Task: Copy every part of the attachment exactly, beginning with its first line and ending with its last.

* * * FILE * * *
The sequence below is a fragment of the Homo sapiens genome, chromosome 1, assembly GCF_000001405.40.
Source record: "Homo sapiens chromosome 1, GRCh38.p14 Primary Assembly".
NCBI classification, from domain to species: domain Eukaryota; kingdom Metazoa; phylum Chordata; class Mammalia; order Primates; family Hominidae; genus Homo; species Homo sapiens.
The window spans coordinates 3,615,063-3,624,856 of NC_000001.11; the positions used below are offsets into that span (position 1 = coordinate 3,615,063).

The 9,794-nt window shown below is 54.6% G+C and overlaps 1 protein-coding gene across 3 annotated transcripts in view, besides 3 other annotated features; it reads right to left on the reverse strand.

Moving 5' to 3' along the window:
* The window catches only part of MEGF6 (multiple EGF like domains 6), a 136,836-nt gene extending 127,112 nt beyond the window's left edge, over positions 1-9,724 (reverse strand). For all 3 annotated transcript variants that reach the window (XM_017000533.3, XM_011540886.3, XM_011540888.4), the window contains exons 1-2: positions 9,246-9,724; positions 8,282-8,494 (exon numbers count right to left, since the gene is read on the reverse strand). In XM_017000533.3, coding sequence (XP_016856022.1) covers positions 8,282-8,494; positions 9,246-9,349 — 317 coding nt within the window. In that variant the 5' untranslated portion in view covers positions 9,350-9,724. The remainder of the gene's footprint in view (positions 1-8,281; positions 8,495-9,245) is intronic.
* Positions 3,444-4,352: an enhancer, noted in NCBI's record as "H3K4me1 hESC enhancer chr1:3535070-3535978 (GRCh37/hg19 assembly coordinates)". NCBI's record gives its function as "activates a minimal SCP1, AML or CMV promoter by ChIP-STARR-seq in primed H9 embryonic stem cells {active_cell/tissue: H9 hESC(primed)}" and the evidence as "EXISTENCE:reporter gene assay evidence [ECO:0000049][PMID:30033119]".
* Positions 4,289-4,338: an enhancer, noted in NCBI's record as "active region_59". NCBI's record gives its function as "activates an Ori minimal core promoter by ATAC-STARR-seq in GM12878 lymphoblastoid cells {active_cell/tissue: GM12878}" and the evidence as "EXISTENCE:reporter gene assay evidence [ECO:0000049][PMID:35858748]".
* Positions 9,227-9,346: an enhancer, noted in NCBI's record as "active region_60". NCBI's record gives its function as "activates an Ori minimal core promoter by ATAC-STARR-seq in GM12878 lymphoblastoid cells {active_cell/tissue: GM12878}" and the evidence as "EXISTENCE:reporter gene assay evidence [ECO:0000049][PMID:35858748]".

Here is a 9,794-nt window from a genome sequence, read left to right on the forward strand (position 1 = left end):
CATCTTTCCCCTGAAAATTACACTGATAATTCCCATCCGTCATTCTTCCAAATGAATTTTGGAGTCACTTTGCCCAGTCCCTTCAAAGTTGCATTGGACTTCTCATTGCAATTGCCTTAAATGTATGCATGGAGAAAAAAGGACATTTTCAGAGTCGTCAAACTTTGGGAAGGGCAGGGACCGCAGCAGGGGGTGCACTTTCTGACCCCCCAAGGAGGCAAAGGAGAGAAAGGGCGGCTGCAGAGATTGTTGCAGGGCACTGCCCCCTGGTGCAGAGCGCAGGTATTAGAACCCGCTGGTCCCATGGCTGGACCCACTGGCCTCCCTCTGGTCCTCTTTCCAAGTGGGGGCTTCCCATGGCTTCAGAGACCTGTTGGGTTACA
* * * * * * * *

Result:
The sequence below is a fragment of the Homo sapiens genome, chromosome 1, assembly GCF_000001405.40.
Source record: "Homo sapiens chromosome 1, GRCh38.p14 Primary Assembly".
NCBI classification, from domain to species: domain Eukaryota; kingdom Metazoa; phylum Chordata; class Mammalia; order Primates; family Hominidae; genus Homo; species Homo sapiens.
The window spans coordinates 3,615,063-3,624,856 of NC_000001.11; the positions used below are offsets into that span (position 1 = coordinate 3,615,063).

The 9,794-nt window shown below is 54.6% G+C and overlaps 1 protein-coding gene across 3 annotated transcripts in view, besides 3 other annotated features; it reads right to left on the reverse strand.

Moving 5' to 3' along the window:
* The window catches only part of MEGF6 (multiple EGF like domains 6), a 136,836-nt gene extending 127,112 nt beyond the window's left edge, over positions 1-9,724 (reverse strand). For all 3 annotated transcript variants that reach the window (XM_017000533.3, XM_011540886.3, XM_011540888.4), the window contains exons 1-2: positions 9,246-9,724; positions 8,282-8,494 (exon numbers count right to left, since the gene is read on the reverse strand). In XM_017000533.3, coding sequence (XP_016856022.1) covers positions 8,282-8,494; positions 9,246-9,349 — 317 coding nt within the window. In that variant the 5' untranslated portion in view covers positions 9,350-9,724. The remainder of the gene's footprint in view (positions 1-8,281; positions 8,495-9,245) is intronic.
* Positions 3,444-4,352: an enhancer, noted in NCBI's record as "H3K4me1 hESC enhancer chr1:3535070-3535978 (GRCh37/hg19 assembly coordinates)". NCBI's record gives its function as "activates a minimal SCP1, AML or CMV promoter by ChIP-STARR-seq in primed H9 embryonic stem cells {active_cell/tissue: H9 hESC(primed)}" and the evidence as "EXISTENCE:reporter gene assay evidence [ECO:0000049][PMID:30033119]".
* Positions 4,289-4,338: an enhancer, noted in NCBI's record as "active region_59". NCBI's record gives its function as "activates an Ori minimal core promoter by ATAC-STARR-seq in GM12878 lymphoblastoid cells {active_cell/tissue: GM12878}" and the evidence as "EXISTENCE:reporter gene assay evidence [ECO:0000049][PMID:35858748]".
* Positions 9,227-9,346: an enhancer, noted in NCBI's record as "active region_60". NCBI's record gives its function as "activates an Ori minimal core promoter by ATAC-STARR-seq in GM12878 lymphoblastoid cells {active_cell/tissue: GM12878}" and the evidence as "EXISTENCE:reporter gene assay evidence [ECO:0000049][PMID:35858748]".

Here is a 9,794-nt window from a genome sequence, read left to right on the forward strand (position 1 = left end):
CATCTTTCCCCTGAAAATTACACTGATAATTCCCATCCGTCATTCTTCCAAATGAATTTTGGAGTCACTTTGCCCAGTCCCTTCAAAGTTGCATTGGACTTCTCATTGCAATTGCCTTAAATGTATGCATGGAGAAAAAAGGACATTTTCAGAGTCGTCAAACTTTGGGAAGGGCAGGGACCGCAGCAGGGGGTGCACTTTCTGACCCCCCAAGGAGGCAAAGGAGAGAAAGGGCGGCTGCAGAGATTGTTGCAGGGCACTGCCCCCTGGTGCAGAGCGCAGGTATTAGAACCCGCTGGTCCCATGGCTGGACCCACTGGCCTCCCTCTGGTCCTCTTTCCAAGTGGGGGCTTCCCATGGCTTCAGAGACCTGTTGGGTTACA